The Limehouse Golem: A Ghoulish Portrayal of Victorian London

Based on the 1994 novel Dan Leno and the Limehouse Golem by Peter Ackroyd, The Limehouse Golem (2016) is a ghoulish portrayal of a Victorian London slum and the stone-faced detective trying to solve a series of grizzly and sensational crimes. It was directed by Juan Carlos Medina and adapted for the screen by Jane Goldman.

Medina is an inexperienced director, having only four films under his belt since 2001, and only two were full-length. Goldman wrote screenplays for The Woman in Black (2012), X-Men: Days of Future Past (2014), and Kingsman: The Secret Service (2014). Her talented script shines through.

In the opening act, Lizzie Cree (Olivia Cooke) is arrested on suspicion of poisoning her husband, John (Sam Reid). Meanwhile, Inspector John Kildare (Bill Nighy) is tasked to solve the “Limehouse Golem” murders, which have become sensationalized in the press. He enlists the help of a Limehouse bobby George Flood (Daniel Mays).

They discover the Golem’s diary written on the pages of “On Murder Considered as one of the Fine Arts” (1827) by Thomas De Quincey in a library and narrow the suspects to four men: philosopher Karl Marx (Henry Goodman), writer George Gissing (Morgan Watkins), comedian Dan Leno (Douglas Booth), and John Cree.

Inspector John Kildare is not an adept detective and even refers to himself as a scapegoat. Focusing almost entirely on handwriting analysis to whittle down a list of four suspects, he misses obvious clues like the fact that no new murders occur after the death of John Cree and the imprisonment of Elizabeth. The Limehouse Golem made it clear he was seeking fame above all else; he would not let someone else take the blame while he quietly slipped away, meaning the murderer had to either be John or Elizabeth.

Read the rest of this entry

Advertisements

Haunted Rockford, Illinois

Haunted Rockford, Illinois, Kathi Kresol’s latest offering from The History Press, is a spine-tingling look at the history and folklore of the Forest City. Kathi also wrote Murder & Mayhem in Rockford, Illinois, and originally those were going to be a single book. Though related subjects (many traumatic events are believed to spawn hauntings), splitting them up was ultimately a good decision thematically.

Like Murder & Mayhem in Rockford, Haunted Rockford delves into the history and personalities behind the stories. Kathi created the popular Haunted Rockford Tours, but this is no recitation of a tour script. These stories are painstakingly researched and documented, relying primarily on interviews and newspaper articles. The chapters are divided into two parts: Ghostly Encounters and Legends, Curses and Other Curiosities.

The two most interesting chapters are “The Terrible Tragedy of Geraldine Bourbon” and “The Witch of McGregor Road.” In the first, Kathi tells a personal story of how she came to live in a haunted house in Rockford, and the horrible events that precipitated it. Imagine finding out your home was the scene of a double murder after a number of bizarre experiences. Kathi told me about her experience several times over the years and it doesn’t lose its impact in print.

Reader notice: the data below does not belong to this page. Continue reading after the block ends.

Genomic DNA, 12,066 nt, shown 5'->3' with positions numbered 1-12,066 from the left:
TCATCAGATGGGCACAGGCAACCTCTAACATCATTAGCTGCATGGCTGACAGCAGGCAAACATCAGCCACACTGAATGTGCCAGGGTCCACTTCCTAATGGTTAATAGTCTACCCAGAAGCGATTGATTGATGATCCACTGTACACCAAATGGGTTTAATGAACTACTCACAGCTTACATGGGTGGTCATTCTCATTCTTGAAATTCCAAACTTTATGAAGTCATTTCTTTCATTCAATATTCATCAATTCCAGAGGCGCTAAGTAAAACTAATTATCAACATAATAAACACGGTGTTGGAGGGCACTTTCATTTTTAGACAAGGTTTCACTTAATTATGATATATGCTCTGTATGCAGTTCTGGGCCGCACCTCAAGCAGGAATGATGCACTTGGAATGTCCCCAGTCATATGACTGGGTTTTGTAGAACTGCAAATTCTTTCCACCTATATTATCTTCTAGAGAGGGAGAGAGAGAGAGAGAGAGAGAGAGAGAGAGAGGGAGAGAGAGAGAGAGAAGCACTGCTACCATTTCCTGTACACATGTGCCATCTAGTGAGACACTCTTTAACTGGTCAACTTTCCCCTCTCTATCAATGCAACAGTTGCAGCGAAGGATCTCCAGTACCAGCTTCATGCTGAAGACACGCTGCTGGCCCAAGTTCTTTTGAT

In “The Witch of McGregor Road,” Kathi uncovered a possible origin for Rockford’s infamous “Witch Beulah” legend. The legend involves a school teacher who was blamed for a fire at her schoolhouse out on Meridian or McGregor Road. Or, perhaps, Beulah was a witch who cursed Arthur Blood’s family and caused the mysterious events along Blood’s Point Road.

Read the rest of this entry

Autumn Harvest II

Took this photo at a country pumpkin patch in Jefferson County, New York.

Desert Grave

Fairbank Ghost Town Cemetery, San Pedro River in Cochise County, Arizona.

Autumn Harvest

Found outside Upstate Landscape & Supply in Carthage, New York.

All-American Diner Tour: Alexis Diner in Newburgh, New York

Located off I-84 at the juncture of Route 9W and N. Plank Road at the north end of economically depressed , New York, Alexis Diner is a 24-hour Greek restaurant-diner hybrid with all the chrome you can ask for. Its extensive menu and desert offerings includes a full bar. There is limited counter seating but plenty of booths and tables. Wall murals and chandeliers hanging from the ceiling make for an unusually classy atmosphere.

On my visit, I ordered the Mediterranean Panini with grilled chicken, fresh spinach, mozzarella cheese, and pesto for $10.75. It came with French fries, cole slaw, and half a pickle. I was able to substitute macaroni salad for the French fries for no extra charge. The waitress was attentive and the food was good.

My only complaint was that the chicken pieces in my panini were too large but otherwise it was perfect. I normally don’t eat desert, but my waitress persuaded me to try the rice pudding. I thought it would be served in a small bowl, but it came out in a large glass topped with whip cream and cinnamon! So good.

As mentioned earlier, their menu is quite extensive. At twelve pages, it’d be hard not to find something you like. There is an entire selection of southwestern cuisine, including stir fry, fajitas, quesadillas, nachos, and a taco salad. Their specialty sandwiches include a “Jitterbug,” an open-faced hamburger slathered in gravy, served with French fries or potato salad and cole slaw for $7.25.

Read the rest of this entry